Last week, while meeting with several college students who are all interested in becoming educators, I found myself laughing a bit when one guest asked me how I dealt with "bad" students during my time in the classroom. Three years ago, I probably would have responded by talking about behavior management systems and understanding the personal interests and triggers of students, but today I'm often amused by the attempts we make to categorize children as good or bad based on their actions and our personal or institutional standards. In education, religion, politics and daily life, we are taught to take in information about the beliefs and actions of others and depending on our personal values we paint pictures of those we assess as good or bad people. Interestingly enough, as I continue to grow and evaluate the deep internal workings of my own mind and heart, I've discovered that the person we often judge most harshly is the one we see in the mirror.
I have been guilty of allowing external standards to influence the way I see myself. I have a pretty clear understanding of who I am when I am operating at my highest level of self, but there are clear inconsistencies between my actions and my ideals at times. I hate being late but I'm no stranger to being tardy or showing up to an event just in time. I'm often perceived as calm and even-tempered, but there are times when I become angry and have to find my way back to peace.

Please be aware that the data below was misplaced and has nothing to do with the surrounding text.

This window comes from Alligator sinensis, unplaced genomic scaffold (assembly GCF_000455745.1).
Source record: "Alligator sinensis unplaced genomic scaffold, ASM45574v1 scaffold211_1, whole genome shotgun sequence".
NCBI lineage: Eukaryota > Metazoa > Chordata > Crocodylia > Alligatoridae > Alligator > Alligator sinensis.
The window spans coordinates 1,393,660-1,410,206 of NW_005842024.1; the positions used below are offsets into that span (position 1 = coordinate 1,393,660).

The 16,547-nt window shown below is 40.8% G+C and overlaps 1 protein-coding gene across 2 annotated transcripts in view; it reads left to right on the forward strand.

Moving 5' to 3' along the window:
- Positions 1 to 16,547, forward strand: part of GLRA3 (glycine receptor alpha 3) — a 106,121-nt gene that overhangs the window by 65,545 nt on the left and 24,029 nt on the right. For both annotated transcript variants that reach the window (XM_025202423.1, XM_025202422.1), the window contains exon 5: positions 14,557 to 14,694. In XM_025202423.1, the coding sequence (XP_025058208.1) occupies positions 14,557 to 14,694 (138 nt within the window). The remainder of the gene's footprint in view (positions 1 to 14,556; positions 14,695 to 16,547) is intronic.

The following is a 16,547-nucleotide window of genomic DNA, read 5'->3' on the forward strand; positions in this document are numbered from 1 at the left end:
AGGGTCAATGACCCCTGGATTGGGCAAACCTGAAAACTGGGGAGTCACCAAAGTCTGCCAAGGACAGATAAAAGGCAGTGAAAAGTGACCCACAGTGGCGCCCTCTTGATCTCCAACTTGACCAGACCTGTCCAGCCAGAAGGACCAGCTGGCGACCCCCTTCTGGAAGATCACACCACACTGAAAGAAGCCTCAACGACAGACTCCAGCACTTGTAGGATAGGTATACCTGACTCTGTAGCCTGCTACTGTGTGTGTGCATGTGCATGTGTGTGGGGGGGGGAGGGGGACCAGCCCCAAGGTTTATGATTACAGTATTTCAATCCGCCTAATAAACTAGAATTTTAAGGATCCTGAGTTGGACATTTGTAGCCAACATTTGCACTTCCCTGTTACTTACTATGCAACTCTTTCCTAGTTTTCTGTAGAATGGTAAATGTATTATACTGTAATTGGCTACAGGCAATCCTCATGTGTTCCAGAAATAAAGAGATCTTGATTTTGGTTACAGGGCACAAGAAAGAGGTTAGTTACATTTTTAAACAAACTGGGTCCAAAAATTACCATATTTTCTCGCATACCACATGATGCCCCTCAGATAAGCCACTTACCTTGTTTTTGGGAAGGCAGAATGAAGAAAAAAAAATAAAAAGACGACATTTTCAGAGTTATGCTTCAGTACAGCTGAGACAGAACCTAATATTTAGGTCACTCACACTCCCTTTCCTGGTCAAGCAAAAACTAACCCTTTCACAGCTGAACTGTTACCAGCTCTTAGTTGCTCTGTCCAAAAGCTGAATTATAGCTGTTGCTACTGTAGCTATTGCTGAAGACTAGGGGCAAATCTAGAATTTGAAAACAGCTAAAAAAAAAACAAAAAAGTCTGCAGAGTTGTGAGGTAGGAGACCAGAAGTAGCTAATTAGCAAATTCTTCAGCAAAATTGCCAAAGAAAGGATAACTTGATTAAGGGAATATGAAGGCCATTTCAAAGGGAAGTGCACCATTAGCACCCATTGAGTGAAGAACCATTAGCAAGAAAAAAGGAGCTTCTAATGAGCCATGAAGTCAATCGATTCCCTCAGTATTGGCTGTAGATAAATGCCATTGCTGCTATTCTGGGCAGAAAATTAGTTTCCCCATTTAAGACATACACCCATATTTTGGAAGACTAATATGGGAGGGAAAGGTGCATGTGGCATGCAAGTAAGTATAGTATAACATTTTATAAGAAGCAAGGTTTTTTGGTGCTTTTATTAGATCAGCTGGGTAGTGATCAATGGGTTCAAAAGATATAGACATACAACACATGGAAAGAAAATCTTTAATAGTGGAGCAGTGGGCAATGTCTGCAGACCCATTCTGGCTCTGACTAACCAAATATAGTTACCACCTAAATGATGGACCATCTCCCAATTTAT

In those moments when my actions haven't been aligned with my personal standards, I've come to realize just how incredibly multifaceted I am. I've come to understand that there are many little parts and contradictory pieces that make me who I am. When I'm making tough decisions, I can hear conflicting thoughts and I know that all of the voices that speak belong to me and I've learned to appreciate them all.
It is true, that as we become wiser, we learn to listen more carefully to those voices that align best with who we aspire to be, but it doesn't mean we are immune to jealousy, insecurity, greed, anger, sadness, depression, fear and all of the other emotions that come with a full human experience.
I've learned not to punish myself when I identify the "bad" within me, but simply to hear it or touch it where it is, recognizing its presence before deciding to return to a path toward healing, inner peace and success. Even when I make a decision I ultimately consider to be a poor one, I now understand that failing does not make me a failure.
Five weeks from now I will be 26 years old and I know that I have made many mistakes and I'll likely make more, but I also know that each and every year I learn to love me more and that means loving all of me, just as I am.
We are not meant to live in fear or pain because of our imperfections. In many ways, we are designed to be imperfect beings. The task isn't to suppress the "bad" as we ultimately see it and hide it under the carpet pretending it doesn't exist, the task is to see the "bad" and the "good" as both authentic components of the human experience and to love ourselves completely regardless.